In Turner’s evaporative vision Neapolitan Fisher-girls Surprised Bathing by Moonlight, c. 1840, it may not be that a burst of moonlight is the real cause of the bathers’ sudden startlement. Look close, and the fisher girls appear to be looking neither at the moon nor the volcano erupting in the distance but to the large ungainly tree that looms over them. Turner has ingeniously pruned the tree’s leaning limbs and bulbous boughs into the shape of an enormous winged figure overlooking the scene, as if wittily reversing the roles of the myth of Diana and Actaeon. In Titian’s depiction of that myth, a bathing goddess is spied upon by a mortal, whereas in Turner’s painting here, it may be Diana (goddess of the half-moon) who is caught secretly spying upon the mortals.
5. A Storm (Shipwreck), 1823
Though it is difficult to take our eyes off the perilous predicament of ships and sailors in his turbulent watercolour A Storm (Shipwreck), 1823, if we shift our gaze to the chaotic clouds above, we can see who exactly is responsible for all the commotion. There, in Turner’s scruffy sky, a Zeus-like god appears to be conducting the terror. It is hard not to see the insertion of a pagan god cutting shapes in the disco of the sky as playful – a suspicion amplified by the hint of a top hat, blurring the portrayal into quasi-self-portraiture.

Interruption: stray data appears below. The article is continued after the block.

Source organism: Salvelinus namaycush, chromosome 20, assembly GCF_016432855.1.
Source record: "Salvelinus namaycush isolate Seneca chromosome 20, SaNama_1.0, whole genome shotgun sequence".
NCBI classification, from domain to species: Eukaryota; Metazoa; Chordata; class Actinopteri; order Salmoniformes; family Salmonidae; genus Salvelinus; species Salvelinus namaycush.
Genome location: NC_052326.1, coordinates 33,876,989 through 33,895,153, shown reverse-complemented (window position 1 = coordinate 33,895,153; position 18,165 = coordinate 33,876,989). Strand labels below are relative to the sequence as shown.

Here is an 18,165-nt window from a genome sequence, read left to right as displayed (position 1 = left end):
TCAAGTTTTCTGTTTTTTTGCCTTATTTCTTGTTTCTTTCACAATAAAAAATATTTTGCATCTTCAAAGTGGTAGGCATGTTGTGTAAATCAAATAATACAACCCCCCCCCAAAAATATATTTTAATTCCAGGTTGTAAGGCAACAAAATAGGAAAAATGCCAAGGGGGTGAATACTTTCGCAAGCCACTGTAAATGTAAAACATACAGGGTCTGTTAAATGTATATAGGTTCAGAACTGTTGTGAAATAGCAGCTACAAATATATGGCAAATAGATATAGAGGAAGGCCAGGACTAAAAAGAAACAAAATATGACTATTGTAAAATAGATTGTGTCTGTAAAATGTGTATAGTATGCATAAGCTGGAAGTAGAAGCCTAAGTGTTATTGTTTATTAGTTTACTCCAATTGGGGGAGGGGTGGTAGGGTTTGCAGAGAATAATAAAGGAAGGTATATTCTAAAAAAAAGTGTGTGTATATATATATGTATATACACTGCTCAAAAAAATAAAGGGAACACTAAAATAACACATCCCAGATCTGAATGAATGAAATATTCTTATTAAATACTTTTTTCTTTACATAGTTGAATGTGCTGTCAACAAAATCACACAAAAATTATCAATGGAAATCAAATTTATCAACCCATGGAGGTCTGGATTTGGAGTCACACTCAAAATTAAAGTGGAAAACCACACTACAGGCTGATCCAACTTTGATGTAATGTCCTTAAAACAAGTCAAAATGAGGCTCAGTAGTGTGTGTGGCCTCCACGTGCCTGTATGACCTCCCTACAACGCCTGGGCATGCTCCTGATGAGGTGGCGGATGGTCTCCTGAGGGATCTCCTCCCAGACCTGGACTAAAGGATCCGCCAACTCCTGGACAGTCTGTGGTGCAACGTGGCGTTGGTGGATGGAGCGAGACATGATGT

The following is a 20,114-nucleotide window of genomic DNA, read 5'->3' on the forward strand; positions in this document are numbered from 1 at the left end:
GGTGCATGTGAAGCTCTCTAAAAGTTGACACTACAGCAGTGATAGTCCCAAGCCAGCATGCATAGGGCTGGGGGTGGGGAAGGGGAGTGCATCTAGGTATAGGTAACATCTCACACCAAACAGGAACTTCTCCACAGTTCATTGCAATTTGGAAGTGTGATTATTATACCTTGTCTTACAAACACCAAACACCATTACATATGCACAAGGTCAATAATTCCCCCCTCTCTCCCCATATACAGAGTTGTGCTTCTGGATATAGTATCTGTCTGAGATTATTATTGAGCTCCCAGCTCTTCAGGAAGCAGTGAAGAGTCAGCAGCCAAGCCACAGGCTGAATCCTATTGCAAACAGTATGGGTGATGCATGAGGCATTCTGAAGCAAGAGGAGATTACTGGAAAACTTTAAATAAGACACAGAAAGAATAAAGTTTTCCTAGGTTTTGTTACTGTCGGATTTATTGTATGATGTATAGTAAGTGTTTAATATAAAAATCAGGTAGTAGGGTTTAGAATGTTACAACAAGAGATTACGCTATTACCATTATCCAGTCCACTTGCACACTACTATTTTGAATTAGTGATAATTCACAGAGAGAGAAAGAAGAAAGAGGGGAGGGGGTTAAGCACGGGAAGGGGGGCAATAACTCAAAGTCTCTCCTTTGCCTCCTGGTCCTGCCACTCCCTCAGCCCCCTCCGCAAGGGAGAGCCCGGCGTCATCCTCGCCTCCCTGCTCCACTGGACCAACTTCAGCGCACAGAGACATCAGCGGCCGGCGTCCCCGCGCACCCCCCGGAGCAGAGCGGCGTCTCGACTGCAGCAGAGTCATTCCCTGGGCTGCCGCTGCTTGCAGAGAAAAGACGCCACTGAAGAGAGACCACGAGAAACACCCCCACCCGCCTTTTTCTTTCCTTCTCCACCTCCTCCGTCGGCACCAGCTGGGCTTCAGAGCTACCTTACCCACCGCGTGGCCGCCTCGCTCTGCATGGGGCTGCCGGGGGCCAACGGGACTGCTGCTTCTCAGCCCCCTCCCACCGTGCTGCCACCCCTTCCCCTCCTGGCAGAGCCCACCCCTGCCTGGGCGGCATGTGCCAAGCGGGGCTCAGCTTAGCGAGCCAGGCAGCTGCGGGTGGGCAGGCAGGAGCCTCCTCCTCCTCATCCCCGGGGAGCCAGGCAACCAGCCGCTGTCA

6. Fishermen at Sea, 1796
In this, the first oil painting that Turner exhibited at the Royal Academy (when he was only 21 years old), the silent sublimity of the moonlit sky is infused with an aura of omniscient consciousness by the subliminal suggestion of an otherworldly countenance overseeing the swelling waters. From the very start, Turner has made us feel ‘a presence that disturbs’ as his contemporary William Wordsworth wrote, ‘something far more deeply interfused / Whose dwelling is the light of setting suns / And the round ocean and the living air / And the blue sky and in the mind of man.’
Kelly Grovier is an American poet, historian, and art critic. Author of ten books, he has written on art and literature for BBC Culture, The RA Magazine, The Sunday Times, and the Times Literary Supplement. He is co-founder of the scholarly journal European Romantic Review. Read More
Lead image: courtesy wiki commons